Did you know human resource managers and hiring recruiters spend an average of six seconds perusing a résumé? Researchers discovered that these professionals looked at your name, your current company and position, start and end date, previous employer, and education. That’s it.
Wow. You may find this perplexing after all the work you put into your résumé as well as all of your work experience, volunteer activities, and educational credentials. What’s an unemployed person to do?
It’s simple: it’s time to breathe new life into your résumé. If you’ve been out of work for six months and you haven’t had any callbacks for interviews, then it’s a sign that your current résumé (or cover letter) isn’t exactly working out as you planned. Don’t feel ashamed, though, because two-thirds of résumés are discarded upon review.
Unsure how to update your résumé to make it invigorating, radiant and professional? Here are five easy and effective ways to breathe new life into your résumé and get an interview (receiving the job is up to you).
1. Visual Hierarchy
As previously noted, hiring managers look at a few key points: name, work experience and education. This means that the first few words of each section have to grab the reader’s attention. You may want to be conservative since this is what your teachers instructed you to do, but desperate times call for desperate measures. The trick is to create a plethora of different résumés and try out different words, styles and keywords. You really have nothing to lose, but remember: focus on the visual hierarchy.
2. Online Tools
Do you want to stand out from the crowd? Well, why not try a few free online tools to establish a visual representation of your credentials? There are many digital tools to transform your résumé into "big time" mode. Free tools like Re.vu, Vizualize.me and About.me can be valuable functions. An artistic and visual depiction of your work experience, skills and education can differentiate you from your competitors. It shouldn’t be your sole feature to land an interview, but it could be a worthy aid.
3. Update the Look
Indeed, the standard résumé should be 12-point size with a Times New Roman font. That has been the rudimentary guideline for many, many years. However, what would happen if you changed it up just a bit? Why not some italics, bold points, Palatino Linotype, and larger sizes on your résumé? If you’ve been jobless for three months with the same prototypical résumé, then there is no harm in modifying the aesthetic value of your CV.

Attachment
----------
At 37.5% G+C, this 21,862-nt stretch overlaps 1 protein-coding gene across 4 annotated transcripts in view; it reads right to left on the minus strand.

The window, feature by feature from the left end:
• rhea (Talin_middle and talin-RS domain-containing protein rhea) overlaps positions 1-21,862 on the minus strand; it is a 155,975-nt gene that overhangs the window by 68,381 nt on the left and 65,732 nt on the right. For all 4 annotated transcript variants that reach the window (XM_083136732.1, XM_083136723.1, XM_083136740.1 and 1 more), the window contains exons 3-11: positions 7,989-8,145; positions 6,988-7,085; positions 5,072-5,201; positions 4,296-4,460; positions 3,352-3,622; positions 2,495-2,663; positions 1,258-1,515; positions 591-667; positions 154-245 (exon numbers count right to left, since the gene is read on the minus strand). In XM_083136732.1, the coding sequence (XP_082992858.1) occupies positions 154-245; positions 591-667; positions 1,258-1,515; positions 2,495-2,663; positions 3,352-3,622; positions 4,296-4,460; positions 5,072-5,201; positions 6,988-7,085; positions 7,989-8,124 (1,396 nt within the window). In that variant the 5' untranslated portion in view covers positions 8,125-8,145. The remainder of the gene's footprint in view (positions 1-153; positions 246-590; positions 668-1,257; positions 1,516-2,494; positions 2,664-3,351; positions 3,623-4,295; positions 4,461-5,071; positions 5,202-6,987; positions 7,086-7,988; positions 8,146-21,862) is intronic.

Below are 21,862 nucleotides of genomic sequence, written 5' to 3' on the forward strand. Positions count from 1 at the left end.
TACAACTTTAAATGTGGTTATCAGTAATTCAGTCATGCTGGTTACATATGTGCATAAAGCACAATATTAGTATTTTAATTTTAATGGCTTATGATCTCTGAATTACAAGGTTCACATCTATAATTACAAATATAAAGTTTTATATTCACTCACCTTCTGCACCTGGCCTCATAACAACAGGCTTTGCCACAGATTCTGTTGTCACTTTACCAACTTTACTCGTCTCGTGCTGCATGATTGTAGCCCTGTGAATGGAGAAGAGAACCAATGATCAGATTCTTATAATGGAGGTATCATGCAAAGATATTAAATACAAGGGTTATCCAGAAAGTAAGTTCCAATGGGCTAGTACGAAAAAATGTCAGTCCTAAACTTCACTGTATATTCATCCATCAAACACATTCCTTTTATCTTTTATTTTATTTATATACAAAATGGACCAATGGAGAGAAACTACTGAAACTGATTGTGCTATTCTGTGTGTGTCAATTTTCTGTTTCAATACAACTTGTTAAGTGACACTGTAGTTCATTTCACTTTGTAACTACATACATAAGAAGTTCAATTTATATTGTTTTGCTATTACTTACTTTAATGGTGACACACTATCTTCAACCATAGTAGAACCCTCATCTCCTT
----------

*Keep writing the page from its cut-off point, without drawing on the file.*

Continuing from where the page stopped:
4. Proofread, Proofread... and Proofread
For some reason or another, résumé creators tend to neglect proofreading the actual résumé upon completion. Once they have worked on it for a couple of hours, they shoot it off to several businesses without taking a second glance. This is a vacuous move because each résumé should be proofread and edited. If you make a spelling mistake or grammatical error, then hiring managers will frown upon this and toss your résumé in the basket.
5. Pay Attention to the Data
Yes, data can also be translated to the world of résumés. Akin to the visual hierarchy, it’s important to understand what human resource professionals look for in résumés. For instance, this infographic from Template.net discovered a few things about the résumé etiquette of the modern day:
- 56 percent of hiring managers look for the "problem solving" keyword, while 44 percent search for the "leadership" keyword.
- 77 percent human resource leaders seek out relevant experience.
- 41 percent want résumés to be customized to the open position.
Data isn’t just a term for engineering, sales or marketing. Data can also be passed to constructing an effective résumé.
See also: Create a Rockin’ Resume
Since the economic collapse, job applicants have tried everything to get their foot in the door, such as sending a shoe alongside their résumé, presenting a 15-page document to improve the company, and buying a hiring manager coffee and spending 15 minutes to showcase their product (one’s self). It doesn’t matter what you do, as long as you get an interview and, hopefully, land the job – that’s all what really matters.